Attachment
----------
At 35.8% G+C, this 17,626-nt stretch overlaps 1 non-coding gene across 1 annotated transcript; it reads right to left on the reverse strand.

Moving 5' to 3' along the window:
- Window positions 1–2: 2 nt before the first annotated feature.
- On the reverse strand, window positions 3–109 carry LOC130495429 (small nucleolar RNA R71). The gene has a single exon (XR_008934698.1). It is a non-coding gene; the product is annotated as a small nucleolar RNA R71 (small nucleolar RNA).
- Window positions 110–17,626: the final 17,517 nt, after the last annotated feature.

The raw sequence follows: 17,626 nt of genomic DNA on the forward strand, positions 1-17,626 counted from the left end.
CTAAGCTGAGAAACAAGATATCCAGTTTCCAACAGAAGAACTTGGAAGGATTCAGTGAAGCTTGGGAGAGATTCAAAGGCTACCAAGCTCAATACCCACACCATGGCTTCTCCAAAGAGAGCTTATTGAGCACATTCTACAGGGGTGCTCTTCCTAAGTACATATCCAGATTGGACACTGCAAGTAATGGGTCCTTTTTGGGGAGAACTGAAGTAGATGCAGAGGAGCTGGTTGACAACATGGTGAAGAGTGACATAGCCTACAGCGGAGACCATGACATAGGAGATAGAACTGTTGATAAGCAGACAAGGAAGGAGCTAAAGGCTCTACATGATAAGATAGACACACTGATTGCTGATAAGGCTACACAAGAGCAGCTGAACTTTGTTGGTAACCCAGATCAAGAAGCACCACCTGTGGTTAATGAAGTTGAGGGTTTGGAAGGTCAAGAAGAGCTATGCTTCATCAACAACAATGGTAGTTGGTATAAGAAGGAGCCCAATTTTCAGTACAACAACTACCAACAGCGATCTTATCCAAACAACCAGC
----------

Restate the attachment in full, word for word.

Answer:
At 35.8% G+C, this 17,626-nt stretch overlaps 1 non-coding gene across 1 annotated transcript; it reads right to left on the reverse strand.

Moving 5' to 3' along the window:
- Window positions 1–2: 2 nt before the first annotated feature.
- On the reverse strand, window positions 3–109 carry LOC130495429 (small nucleolar RNA R71). The gene has a single exon (XR_008934698.1). It is a non-coding gene; the product is annotated as a small nucleolar RNA R71 (small nucleolar RNA).
- Window positions 110–17,626: the final 17,517 nt, after the last annotated feature.

The raw sequence follows: 17,626 nt of genomic DNA on the forward strand, positions 1-17,626 counted from the left end.
CTAAGCTGAGAAACAAGATATCCAGTTTCCAACAGAAGAACTTGGAAGGATTCAGTGAAGCTTGGGAGAGATTCAAAGGCTACCAAGCTCAATACCCACACCATGGCTTCTCCAAAGAGAGCTTATTGAGCACATTCTACAGGGGTGCTCTTCCTAAGTACATATCCAGATTGGACACTGCAAGTAATGGGTCCTTTTTGGGGAGAACTGAAGTAGATGCAGAGGAGCTGGTTGACAACATGGTGAAGAGTGACATAGCCTACAGCGGAGACCATGACATAGGAGATAGAACTGTTGATAAGCAGACAAGGAAGGAGCTAAAGGCTCTACATGATAAGATAGACACACTGATTGCTGATAAGGCTACACAAGAGCAGCTGAACTTTGTTGGTAACCCAGATCAAGAAGCACCACCTGTGGTTAATGAAGTTGAGGGTTTGGAAGGTCAAGAAGAGCTATGCTTCATCAACAACAATGGTAGTTGGTATAAGAAGGAGCCCAATTTTCAGTACAACAACTACCAACAGCGATCTTATCCAAACAACCAGC